#### Stochastic character mapping of parity mode

To estimate the number of transitions between parity modes we performed stochastic character mapping106 onto the ultrametric tree of Phrynosomatidae using the make.simmap function with 500 simulations and a transition model of equal rates (ER) in phytools (ver. 0.6.99) R package107. We selected the ER model of character evolution because was it the least-complex, best-supported model (∆AICC = 1.3, weight = 0.26) in comparison to a symmetrical model (SYM; ∆AICC = 1.3, weight = 0.26) and with an all-rates-different model (ARD; ∆AICC = 0, weight = 0.48).

#### Ancestral state reconstruction

To fit the mean annual temperature through the Phrynosomatidae tree and graphically show the thermal environment where each population of each species used in this study inhabits, we performed ancestral state reconstruction using contMap function in phytools (ver. 0.6.99) R package107.

#### Phylogenetic analyses of variance (ANOVA)

To test for differences in the effectiveness of temperature regulation, among parity modes we performed phylogenetic ANOVAs using the phylANOVA function with 500 simulations in phytools (ver. 0.6.99) R package107.

#### Comparing trait evolution between viviparous and oviparous species

We were interested in whether transitions to viviparity are associated with predictable phenotypic shifts. To this end, we tested if parity mode (“oviparous” or “viviparous”) was associated with different evolutionary patterns of mass-specific metabolic rate, mass-corrected metabolic rate (both during periods of activity and inactivity), temperature-corrected metabolic rate, mass-specific production, body mass and size, thermal physiological traits, and life-history traits by fitting Brownian motion (BM) and Ornstein-Uhlenbeck (OU) models. To do so, we used the R package OUwie (ver. 1.57)108 and the 500 stochastic character maps of parity mode built with the make.simmap function in the R package phytools (ver. 0.6.99)107. We fitted three different models. The simplest (BM1) is a single-rate BM model in which a single rate of stochastic trait evolution (σ2) was estimated for all Phrynosomatidae, and phenotypic differences among species are proportionate to branch length (or time). The other two models were all adaptive OU models that varied in whether the estimated phenotypic optimum (θ) was either constrained to be equal among parity modes (OU1) or allowed to vary between oviparous and viviparous species (OUM). We fitted these three models separately for each physiological trait (Tb, Tpref, CTmin, CTmax, mass-specific metabolic rate, mass-corrected metabolic rate, and temperature-corrected metabolic rate), each morphological variable (adult body mass, and adult body size), and each life-history trait (offspring mass, offspring size, annual fecundity, and mass-specific production) (Supplementary Table 2). For these (and all) analyses, body mass, body size, offspring mass, offspring size, and annual fecundity were log10 transformed. We assessed model fit using a modified Akaike information criterion (AICC) that incorporates a correction for a small sample size109. Our approach, which was based on 500 stochastic character maps derived from the MCC tree, allowed us to account for uncertainty in reconstruction across the preferred tree, but could not account for uncertainty in the phylogeny itself. Therefore, we also repeated our stochastic character mapping across 500 individually sampled trees from the posterior distribution to account for this additional source of phylogenetic uncertainty and repeated all of our OUwie analyses using these 500 sampled trees. Our results in this latter approach are comparable to those using the MCC tree (Supplementary Table 3). Therefore, we present our results from the analyses based on the MCC tree in the main document.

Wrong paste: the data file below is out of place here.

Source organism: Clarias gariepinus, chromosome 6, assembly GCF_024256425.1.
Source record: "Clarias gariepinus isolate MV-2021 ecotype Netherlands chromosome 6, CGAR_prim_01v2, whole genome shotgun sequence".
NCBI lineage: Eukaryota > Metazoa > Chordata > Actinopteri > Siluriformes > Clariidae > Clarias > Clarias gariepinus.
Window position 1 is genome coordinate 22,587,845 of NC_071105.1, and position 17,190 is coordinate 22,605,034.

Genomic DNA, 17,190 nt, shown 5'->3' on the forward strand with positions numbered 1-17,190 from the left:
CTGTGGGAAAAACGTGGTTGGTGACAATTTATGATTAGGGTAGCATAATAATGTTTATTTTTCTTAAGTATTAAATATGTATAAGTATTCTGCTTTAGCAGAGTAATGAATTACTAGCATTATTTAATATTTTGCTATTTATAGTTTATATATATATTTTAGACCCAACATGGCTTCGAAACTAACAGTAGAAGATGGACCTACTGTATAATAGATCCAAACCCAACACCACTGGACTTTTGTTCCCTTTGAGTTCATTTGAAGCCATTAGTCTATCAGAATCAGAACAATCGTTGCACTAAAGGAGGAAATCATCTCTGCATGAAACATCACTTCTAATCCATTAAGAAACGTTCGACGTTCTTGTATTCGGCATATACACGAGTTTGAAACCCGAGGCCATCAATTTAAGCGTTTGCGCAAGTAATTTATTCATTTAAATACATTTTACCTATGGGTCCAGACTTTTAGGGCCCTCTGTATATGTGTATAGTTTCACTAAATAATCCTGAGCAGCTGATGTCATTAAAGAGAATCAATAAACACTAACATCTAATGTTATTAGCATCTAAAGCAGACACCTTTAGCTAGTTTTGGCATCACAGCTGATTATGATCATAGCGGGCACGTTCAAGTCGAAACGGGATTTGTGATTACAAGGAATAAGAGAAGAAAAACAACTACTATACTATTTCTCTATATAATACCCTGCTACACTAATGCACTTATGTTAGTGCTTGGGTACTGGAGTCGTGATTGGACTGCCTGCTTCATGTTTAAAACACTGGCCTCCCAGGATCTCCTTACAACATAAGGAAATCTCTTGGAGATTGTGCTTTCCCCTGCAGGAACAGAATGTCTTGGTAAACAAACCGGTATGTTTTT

More complex models, like OU models, can be incorrectly favored over simpler models if the statistical power of the analysis is weak110,111. To assess the adequacy of our phylogenetic data for model-fitting procedures, we performed simulations to assess the probability of type-I error in model fit. We simulated trait evolution in two ways to be consistent with our OU analyses. First, we first simulated trait evolution 500 times on the MCC tree, and then simulated trait data once for each of the 500 trees from the posterior distribution. We then fitted BM and OU models to the simulated data to determine what percentage of analyses would incorrectly favor OU over BM. False positives were not an issue (Supplementary Table 2 and 3), supporting that we could reasonably fit OU models to our data.

#### Testing the strength of convergent evolution

Given that viviparity repeatedly evolved in phrynosomatids (Fig. 1a), we were interested in estimating the strength of convergence in morphology, thermal and metabolic physiology, and life-history traits of viviparous species. To this end, we estimated the Wheatsheaf index (w), which quantifies the strength of convergence (or lack thereof) for continuous traits in focal species112. We assigned viviparous species as focal groups (recognized a priori with the ancestral state reconstruction), and we estimated w using the test.windex function and 500 bootstrap replicates (to estimate a P-value) in the R package windex (ver. 2.0.2)113. A high w value indicates stronger convergence, and a P-value <0.05 represents that convergence is significantly stronger after accounting for relatedness among species112,113.

#### Phylogenetic Generalized Least Squares (PGLS)